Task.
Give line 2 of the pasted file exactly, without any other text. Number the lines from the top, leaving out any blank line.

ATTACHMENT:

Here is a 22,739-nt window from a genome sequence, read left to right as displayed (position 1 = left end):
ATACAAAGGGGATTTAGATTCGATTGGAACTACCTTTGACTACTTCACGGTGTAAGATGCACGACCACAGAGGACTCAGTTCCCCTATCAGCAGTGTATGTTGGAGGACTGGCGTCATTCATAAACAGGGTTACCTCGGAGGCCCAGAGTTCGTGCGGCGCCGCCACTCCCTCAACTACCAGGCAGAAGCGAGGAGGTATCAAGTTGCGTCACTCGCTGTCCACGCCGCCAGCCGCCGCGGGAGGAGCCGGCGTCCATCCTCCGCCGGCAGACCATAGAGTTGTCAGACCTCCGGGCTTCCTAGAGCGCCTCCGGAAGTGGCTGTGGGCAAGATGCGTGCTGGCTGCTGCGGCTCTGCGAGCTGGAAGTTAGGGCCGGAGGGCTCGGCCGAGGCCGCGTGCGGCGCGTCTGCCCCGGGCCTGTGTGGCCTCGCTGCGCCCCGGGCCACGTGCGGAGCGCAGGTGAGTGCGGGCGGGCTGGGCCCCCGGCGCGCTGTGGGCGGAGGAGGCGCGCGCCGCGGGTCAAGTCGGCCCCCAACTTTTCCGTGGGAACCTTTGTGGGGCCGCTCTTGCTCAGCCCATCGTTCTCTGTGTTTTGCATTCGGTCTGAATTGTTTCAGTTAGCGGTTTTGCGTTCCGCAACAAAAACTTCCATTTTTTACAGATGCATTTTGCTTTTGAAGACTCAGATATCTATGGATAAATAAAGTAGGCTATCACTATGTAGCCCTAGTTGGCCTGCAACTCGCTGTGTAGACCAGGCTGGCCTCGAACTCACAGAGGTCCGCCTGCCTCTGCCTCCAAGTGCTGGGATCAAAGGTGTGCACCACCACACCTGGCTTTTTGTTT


ATACAAAGGGGATTTAGATTCGATTGGAACTACCTTTGACTACTTCACGGTGTAAGATGCACGACCACAGAGGACTCAGTTCCCCTATCAGCAGTGTATGTTGGAGGACTGGCGTCATTCATAAACAGGGTTACCTCGGAGGCCCAGAGTTCGTGCGGCGCCGCCACTCCCTCAACTACCAGGCAGAAGCGAGGAGGTATCAAGTTGCGTCACTCGCTGTCCACGCCGCCAGCCGCCGCGGGAGGAGCCGGCGTCCATCCTCCGCCGGCAGACCATAGAGTTGTCAGACCTCCGGGCTTCCTAGAGCGCCTCCGGAAGTGGCTGTGGGCAAGATGCGTGCTGGCTGCTGCGGCTCTGCGAGCTGGAAGTTAGGGCCGGAGGGCTCGGCCGAGGCCGCGTGCGGCGCGTCTGCCCCGGGCCTGTGTGGCCTCGCTGCGCCCCGGGCCACGTGCGGAGCGCAGGTGAGTGCGGGCGGGCTGGGCCCCCGGCGCGCTGTGGGCGGAGGAGGCGCGCGCCGCGGGTCAAGTCGGCCCCCAACTTTTCCGTGGGAACCTTTGTGGGGCCGCTCTTGCTCAGCCCATCGTTCTCTGTGTTTTGCATTCGGTCTGAATTGTTTCAGTTAGCGGTTTTGCGTTCCGCAACAAAAACTTCCATTTTTTACAGATGCATTTTGCTTTTGAAGACTCAGATATCTATGGATAAATAAAGTAGGCTATCACTATGTAGCCCTAGTTGGCCTGCAACTCGCTGTGTAGACCAGGCTGGCCTCGAACTCACAGAGGTCCGCCTGCCTCTGCCTCCAAGTGCTGGGATCAAAGGTGTGCACCACCACACCTGGCTTTTTGTTT